Together again, and back on the Kansas side, we began to move back south through Leavenworth, and it was unfortunate that the damage was done -- Noah was having a hard time of things, which stinks. Been there, for sure. Finally, nearing the VA hospital, we talk about it, and he cuts me loose. I gotta tell ya, if it hadn't been for the R-12, I would have just opted to stay with him as long as possible. I hate leaving someone out on the course, like I said before - especially when it's only the two of us. If there were 12-15 riders still behind us, I'd know he'd be in good hands, but in efforts to grow the sport and offer encouragement, I always try to stick with the riders that come along on these. There will always be time for personal sprints and such, but today was supposed to be a group effort. I felt a little guilty there, but Noah was right on the money. If I didn't get moving, I wasn't going to make it back to the QuikTrip store by 3pm. As we're discussing this, it's 2:00pm on the nose. Uhhhh... and without my cue sheet, and not normally having to worry about it, I honestly at that point had no idea how far away the QT store was.... and I had an hour to get XX miles? No matter the distance, it was time to step on it if I was going to capture December's R-12 requirement.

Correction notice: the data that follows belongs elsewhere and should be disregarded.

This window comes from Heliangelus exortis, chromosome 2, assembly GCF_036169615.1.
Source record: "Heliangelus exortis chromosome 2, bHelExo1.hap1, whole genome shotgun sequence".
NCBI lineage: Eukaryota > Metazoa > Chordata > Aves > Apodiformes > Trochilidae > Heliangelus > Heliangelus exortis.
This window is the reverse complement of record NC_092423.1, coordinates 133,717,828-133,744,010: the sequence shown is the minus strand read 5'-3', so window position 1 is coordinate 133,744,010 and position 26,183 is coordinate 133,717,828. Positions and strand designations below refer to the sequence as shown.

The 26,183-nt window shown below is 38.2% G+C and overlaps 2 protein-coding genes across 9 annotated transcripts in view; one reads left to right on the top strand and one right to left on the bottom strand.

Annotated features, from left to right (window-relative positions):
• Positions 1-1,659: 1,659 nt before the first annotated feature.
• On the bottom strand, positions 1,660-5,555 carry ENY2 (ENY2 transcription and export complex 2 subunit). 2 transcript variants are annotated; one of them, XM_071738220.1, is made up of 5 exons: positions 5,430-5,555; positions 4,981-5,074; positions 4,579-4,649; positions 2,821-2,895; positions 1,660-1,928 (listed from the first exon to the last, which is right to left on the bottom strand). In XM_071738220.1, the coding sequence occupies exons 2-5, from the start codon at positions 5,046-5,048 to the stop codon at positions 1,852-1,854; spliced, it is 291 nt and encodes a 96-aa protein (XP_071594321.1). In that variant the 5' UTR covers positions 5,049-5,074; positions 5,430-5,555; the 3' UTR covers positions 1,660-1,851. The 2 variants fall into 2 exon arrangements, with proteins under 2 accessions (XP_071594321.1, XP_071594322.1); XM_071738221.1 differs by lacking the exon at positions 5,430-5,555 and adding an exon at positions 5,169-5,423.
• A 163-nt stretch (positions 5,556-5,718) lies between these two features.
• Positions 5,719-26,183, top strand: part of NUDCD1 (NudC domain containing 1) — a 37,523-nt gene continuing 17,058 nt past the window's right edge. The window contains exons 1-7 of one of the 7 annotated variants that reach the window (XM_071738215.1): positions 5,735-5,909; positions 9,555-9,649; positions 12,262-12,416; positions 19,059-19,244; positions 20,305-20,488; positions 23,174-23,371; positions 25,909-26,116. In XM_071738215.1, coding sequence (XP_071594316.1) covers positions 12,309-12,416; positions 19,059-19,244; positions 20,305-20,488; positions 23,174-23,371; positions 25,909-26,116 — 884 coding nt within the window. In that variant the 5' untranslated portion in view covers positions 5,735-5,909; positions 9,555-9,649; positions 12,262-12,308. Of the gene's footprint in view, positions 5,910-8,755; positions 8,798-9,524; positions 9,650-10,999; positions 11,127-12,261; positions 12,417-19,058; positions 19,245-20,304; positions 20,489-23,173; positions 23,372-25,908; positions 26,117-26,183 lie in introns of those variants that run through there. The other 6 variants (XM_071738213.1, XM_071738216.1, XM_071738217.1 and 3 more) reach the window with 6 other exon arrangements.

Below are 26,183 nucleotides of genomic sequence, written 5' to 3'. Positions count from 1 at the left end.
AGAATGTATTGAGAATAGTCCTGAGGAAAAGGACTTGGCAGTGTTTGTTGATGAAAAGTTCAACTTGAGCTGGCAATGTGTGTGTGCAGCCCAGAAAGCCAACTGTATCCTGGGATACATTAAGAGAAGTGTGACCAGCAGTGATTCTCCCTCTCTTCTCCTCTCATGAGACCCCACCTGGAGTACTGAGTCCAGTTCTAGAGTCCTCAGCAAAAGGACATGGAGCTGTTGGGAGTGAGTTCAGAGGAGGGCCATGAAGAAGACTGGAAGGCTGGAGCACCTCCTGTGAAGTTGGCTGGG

Unfortunately, the information I didn't have would have scared me. The fun-run following the train, and the last few miles of stop and go were taking their toll on me. What I had ahead of me was 16 miles, exactly. In that 16 miles were 20 hills, with a maximum grade of 16% in the last 3 miles, and a total elevation gain of 1375 feet. A nice little ride. I had an hour, and this was mile marker 80 for the day.

The next 16 miles, I worked harder than I probably had in months, maybe years, on a bike. I had my computer screen locked on time of day. I knew the course. I knew what was ahead, and I pushed as hard as I could. Each new hill seemed harder than the last, and each downhill was a study in masterful aerodynamic tuck after slamming the biggest gear I had on the bike to get a running start. I gulped water when I could, I tucked and pushed on the flats -- the LONG, torturous flat along side the railroad tracks. I entered Wyandotte County Lake park, and didn't remember at all how steep those hills were. Grunting in my shortest gear, gasping for air, I pushed. I felt bonk-ish, I felt dizzy at times, and felt like I wanted to puke others. But I pushed. The clock kept ticking by -- time was not going to wait for me to finish this ride. Time didn't care if I had the R-12 or not. It was all me. 2:39pm.... 2:43pm.... I'm finally reaching the end of the hills in the park, but 91st Street and Georgia Road lay ahead... WHY, OH, WHY DID I SPEC GEORGIA ROAD FOR THIS ROUTE???